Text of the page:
Big Ten’s top 25 players for 2020-21: 20-16
With the official start of practice just a few weeks away, UMHoops and Inside the Hall have partnered to bring you our annual preseason breakdown of the top 25 players in the Big Ten for the 2020-2021 season.
The series will be broken into five parts over the course of this week and our second installment of players 20-16 is available below:
Previously: Big Ten’s top 25 players for 2020-21: 25-21
20. Justice Sueing, Ohio State (6-foot-6, redshirt junior, forward)
Ohio State head coach Chris Holtmann has leveraged the transfer market effectively since he arrived in Columbus. Sueing is one of three former transfers who should start for the Buckeyes this season and is expected to make an immediate impact. The 6-foot-6 wing sat out the 2019-20 season but he averaged 14.3 points, six rebounds and two assists per game during his sophomore year at California.
Those were empty stats on a dreadful team — Cal won five Pac 12 games in Sueing’s two seasons in Berkeley — but the versatile forward is a proven high-major scorer on a team that needs new scoring options. Sueing isn’t a great perimeter shooter (31 percent for his career) but he can score in a number of different ways from facing up, attacking one-on-one, operating out of ball screens or getting downhill in transition.
19. Eric Hunter, Purdue (6-foot-4, junior, guard)
It was a strange offseason in West Lafayette with two rising seniors opting to leave the program. While those departures feel a bit like a passing of the guard, Hunter had already been the steady hand that guides the Purdue backcourt. He played more minutes than anyone else on the roster and now should have more opportunities to run the show without the Nojel Eastern-as-point guard experiment.
Hunter improved across the board as a sophomore. His assist numbers crept up but he also made more shots, making 46 percent of his twos and 36 percent of his threes after a disappointing freshman campaign. With a larger role in store this season, he should be poised to take another step forward as a junior.
18. Geo Baker, Rutgers (6-foot-4, senior, guard)
Baker has been the recipient of significant preseason love from several national writers. Most notably, Andy Katz of NCAA.com ranked him among the top 10 returning players in all of college basketball for the 2020-21 season. While Baker certainly deserves praise for a solid junior season in which he averaged 10.9 points, 3.5 assists and three rebounds, a deeper dive into his numbers reveals that he lacks the efficiency to be considered one of the Big Ten’s top players.
Baker shot a dismal 29.4 percent on 3s as a junior and converted on 49 percent of his 2s. He did rank 11th in the Big Ten in assist rate and has a penchant for making big shots for the Scarlet Knights, but we’re not convinced that he’s the best guard on the Rutgers roster. On a Rutgers team that enters the season with significant expectations for the first time since joining the conference, it bears watching how Baker will handle the hype.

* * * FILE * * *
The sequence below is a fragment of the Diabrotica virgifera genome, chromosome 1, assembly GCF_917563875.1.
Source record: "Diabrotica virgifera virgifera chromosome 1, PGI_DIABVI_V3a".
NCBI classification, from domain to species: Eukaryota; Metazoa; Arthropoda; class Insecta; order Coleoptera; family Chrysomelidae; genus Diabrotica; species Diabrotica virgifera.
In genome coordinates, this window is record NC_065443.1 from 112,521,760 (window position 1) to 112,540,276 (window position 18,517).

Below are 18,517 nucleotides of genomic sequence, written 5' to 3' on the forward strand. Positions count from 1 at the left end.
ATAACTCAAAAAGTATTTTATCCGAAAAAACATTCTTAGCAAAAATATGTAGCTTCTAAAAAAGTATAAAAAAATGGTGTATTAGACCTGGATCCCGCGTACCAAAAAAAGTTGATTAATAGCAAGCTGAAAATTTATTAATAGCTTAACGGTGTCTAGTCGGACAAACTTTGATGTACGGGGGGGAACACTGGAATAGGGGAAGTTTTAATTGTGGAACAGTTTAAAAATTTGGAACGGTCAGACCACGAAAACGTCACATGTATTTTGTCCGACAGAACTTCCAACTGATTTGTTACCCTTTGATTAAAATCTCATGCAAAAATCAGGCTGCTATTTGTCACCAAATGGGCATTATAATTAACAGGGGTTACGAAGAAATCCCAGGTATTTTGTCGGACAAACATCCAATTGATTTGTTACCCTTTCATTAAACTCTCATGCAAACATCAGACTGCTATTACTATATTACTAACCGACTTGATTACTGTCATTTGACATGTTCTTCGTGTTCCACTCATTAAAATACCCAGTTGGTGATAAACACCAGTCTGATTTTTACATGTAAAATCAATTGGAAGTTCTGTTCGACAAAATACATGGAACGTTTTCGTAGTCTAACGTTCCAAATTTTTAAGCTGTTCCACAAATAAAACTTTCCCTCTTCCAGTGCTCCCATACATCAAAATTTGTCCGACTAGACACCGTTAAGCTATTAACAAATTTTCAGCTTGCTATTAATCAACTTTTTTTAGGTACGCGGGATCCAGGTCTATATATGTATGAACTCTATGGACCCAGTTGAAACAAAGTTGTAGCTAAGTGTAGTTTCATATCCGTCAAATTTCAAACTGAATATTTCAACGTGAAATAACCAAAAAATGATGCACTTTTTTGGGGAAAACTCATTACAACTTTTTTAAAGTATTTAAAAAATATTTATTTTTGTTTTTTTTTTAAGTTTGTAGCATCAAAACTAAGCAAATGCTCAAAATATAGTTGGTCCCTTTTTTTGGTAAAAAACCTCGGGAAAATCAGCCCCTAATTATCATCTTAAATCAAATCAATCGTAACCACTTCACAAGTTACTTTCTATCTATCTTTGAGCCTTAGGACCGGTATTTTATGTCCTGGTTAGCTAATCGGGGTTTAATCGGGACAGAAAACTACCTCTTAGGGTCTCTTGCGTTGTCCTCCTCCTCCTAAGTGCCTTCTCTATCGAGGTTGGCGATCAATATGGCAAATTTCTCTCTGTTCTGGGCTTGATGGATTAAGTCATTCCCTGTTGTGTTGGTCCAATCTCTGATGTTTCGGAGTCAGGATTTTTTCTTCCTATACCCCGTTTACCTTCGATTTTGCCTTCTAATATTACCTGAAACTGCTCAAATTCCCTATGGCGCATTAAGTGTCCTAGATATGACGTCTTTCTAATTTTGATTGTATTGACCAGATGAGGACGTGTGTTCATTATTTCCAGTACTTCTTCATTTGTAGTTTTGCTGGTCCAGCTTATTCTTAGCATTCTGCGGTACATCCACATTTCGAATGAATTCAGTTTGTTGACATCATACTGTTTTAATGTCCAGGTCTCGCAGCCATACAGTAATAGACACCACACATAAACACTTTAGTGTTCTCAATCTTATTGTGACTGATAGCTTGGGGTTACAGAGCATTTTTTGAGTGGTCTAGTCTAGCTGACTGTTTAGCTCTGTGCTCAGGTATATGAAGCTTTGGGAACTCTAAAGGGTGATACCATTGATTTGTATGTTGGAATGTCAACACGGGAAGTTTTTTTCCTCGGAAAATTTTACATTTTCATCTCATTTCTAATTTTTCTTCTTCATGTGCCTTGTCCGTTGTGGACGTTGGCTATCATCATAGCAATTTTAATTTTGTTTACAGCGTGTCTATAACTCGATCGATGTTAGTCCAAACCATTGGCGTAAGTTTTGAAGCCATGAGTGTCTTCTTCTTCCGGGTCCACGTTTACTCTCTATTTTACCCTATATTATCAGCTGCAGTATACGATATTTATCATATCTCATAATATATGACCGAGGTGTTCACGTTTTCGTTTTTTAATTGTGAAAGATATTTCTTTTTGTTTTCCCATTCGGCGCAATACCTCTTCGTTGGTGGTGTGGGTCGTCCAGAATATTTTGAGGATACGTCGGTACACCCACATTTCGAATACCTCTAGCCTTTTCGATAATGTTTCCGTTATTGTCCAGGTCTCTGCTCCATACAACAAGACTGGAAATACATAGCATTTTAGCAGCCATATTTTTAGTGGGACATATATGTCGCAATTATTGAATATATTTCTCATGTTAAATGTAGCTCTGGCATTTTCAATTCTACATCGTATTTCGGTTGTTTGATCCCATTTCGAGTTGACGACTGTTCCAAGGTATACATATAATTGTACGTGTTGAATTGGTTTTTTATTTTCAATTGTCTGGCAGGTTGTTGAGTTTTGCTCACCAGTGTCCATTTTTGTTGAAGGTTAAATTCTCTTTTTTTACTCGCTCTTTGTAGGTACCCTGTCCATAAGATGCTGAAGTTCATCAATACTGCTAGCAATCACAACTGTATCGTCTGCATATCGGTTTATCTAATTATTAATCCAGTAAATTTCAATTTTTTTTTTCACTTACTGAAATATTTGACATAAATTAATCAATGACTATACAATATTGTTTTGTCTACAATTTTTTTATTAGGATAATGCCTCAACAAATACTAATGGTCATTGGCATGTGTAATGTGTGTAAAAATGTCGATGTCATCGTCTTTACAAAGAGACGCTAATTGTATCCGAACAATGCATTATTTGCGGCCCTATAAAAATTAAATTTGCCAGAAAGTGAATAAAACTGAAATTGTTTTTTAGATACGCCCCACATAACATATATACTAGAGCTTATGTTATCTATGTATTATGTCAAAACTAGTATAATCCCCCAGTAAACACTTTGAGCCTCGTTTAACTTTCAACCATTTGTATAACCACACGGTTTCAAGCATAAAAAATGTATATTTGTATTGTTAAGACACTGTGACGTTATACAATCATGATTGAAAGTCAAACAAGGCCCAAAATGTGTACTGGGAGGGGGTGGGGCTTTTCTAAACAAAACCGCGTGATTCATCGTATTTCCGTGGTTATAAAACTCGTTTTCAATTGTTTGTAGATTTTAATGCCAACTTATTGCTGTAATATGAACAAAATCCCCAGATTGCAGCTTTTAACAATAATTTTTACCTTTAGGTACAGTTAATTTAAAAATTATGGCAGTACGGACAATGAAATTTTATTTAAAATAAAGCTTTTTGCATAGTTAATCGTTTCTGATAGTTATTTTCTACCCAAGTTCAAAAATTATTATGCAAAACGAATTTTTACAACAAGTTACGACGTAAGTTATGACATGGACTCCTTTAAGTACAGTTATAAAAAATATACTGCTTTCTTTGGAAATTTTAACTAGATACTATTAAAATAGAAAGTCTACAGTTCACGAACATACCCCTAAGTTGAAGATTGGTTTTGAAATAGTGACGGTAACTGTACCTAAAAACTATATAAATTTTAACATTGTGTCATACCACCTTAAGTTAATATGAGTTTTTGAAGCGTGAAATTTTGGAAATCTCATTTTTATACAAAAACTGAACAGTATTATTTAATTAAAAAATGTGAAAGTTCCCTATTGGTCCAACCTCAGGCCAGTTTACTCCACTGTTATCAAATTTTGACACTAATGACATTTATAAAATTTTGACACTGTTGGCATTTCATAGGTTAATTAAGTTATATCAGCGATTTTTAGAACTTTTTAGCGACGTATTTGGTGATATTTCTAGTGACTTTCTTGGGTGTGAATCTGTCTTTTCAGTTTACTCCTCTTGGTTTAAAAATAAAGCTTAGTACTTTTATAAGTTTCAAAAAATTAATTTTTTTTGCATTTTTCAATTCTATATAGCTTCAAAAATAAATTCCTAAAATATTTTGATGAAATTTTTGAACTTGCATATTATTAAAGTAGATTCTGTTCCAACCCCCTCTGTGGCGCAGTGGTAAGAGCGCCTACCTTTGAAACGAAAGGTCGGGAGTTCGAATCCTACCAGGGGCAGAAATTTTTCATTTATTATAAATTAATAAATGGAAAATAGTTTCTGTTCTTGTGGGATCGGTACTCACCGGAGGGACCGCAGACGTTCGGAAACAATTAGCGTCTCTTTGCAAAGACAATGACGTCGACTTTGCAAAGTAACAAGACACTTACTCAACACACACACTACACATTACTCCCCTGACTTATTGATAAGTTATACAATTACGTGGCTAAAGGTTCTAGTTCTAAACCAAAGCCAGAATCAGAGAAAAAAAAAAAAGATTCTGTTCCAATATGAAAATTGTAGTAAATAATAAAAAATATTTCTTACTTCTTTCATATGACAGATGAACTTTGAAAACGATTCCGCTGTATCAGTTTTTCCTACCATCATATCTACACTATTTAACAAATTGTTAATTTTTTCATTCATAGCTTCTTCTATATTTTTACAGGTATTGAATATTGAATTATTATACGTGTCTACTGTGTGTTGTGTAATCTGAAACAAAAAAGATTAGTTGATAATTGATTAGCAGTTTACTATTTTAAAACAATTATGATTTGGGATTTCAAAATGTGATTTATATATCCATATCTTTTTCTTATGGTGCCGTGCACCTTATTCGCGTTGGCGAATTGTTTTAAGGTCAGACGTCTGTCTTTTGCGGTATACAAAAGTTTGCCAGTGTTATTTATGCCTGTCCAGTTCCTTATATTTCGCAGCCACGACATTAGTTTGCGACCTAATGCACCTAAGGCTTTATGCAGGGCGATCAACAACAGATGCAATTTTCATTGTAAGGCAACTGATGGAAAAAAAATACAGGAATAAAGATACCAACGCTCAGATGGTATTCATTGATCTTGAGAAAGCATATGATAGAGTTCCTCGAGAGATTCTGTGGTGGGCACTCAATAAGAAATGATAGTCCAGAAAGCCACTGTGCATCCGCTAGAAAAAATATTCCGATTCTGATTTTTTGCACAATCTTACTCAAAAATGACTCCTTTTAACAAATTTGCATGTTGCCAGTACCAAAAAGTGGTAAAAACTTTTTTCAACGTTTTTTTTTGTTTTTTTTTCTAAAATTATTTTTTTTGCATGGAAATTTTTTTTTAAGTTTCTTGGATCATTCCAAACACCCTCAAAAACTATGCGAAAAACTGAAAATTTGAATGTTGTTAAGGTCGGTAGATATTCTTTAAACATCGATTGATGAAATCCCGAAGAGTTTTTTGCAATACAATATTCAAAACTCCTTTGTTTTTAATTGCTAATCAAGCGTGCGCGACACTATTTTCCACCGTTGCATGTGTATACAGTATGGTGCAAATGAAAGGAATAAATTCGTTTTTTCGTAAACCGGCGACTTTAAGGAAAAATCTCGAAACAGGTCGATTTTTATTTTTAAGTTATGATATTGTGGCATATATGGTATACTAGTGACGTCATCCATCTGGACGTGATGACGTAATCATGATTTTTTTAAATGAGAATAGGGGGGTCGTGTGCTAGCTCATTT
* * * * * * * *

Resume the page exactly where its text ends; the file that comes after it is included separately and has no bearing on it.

17. D’Mitrik Trice, Wisconsin (6-foot, redshirt senior, guard)
A third team All-Big Ten selection last season, Trice was a major reason Wisconsin captured a share of the regular season league crown. As a redshirt junior, Trice averaged 9.8 points, 4.2 assists and four rebounds in 32.2 minutes per game. He shot 37.6 percent on 3s and ranked sixth in the conference in assist rate. Over Wisconsin’s final eight games last season – all wins – Trice dished out 46 assists.
His turnover rate – 16.4 percent – is higher than what Greg Gard would like out of the point guard position and that will need to improve if the Badgers are to reach their ceiling this season. With 112 games and 77 starts under his belt, Trice is the most experienced player on the Wisconsin roster and the leader on what should be a preseason top 10 team nationally.
16. Myreon Jones, Penn State (6-foot-3, junior, guard)
Outside of Daniel Oturu, Jones was the most notable breakout sophomore in the conference last season. He was a volume shooter who didn’t make shots as a freshman, 32 percent on twos and 28 percent on threes, and was stuck behind Rasir Bolton in Pat Chambers’ perimeter rotation. Bolton’s transfer to Iowa State provided opportunity for Jones and he seized it. Jones shot 40 percent from 3-point range as a sophomore, elevating his effective field goal percentage from 36.6 to 54.9 percent, and flourished as a playmaker with three assists per game.
The Nittany Lions aren’t devoid of talent in 2020-21, but they’ll need a new system. Lamar Stevens is gone and Jones will have to be the focal point of the offense as players like Seth Lundy, Myles Dread and Izaiah Brockington also step into larger roles.
(Photo credit: Penn State Athletics)
Filed to: 2020-2021 Big Ten preview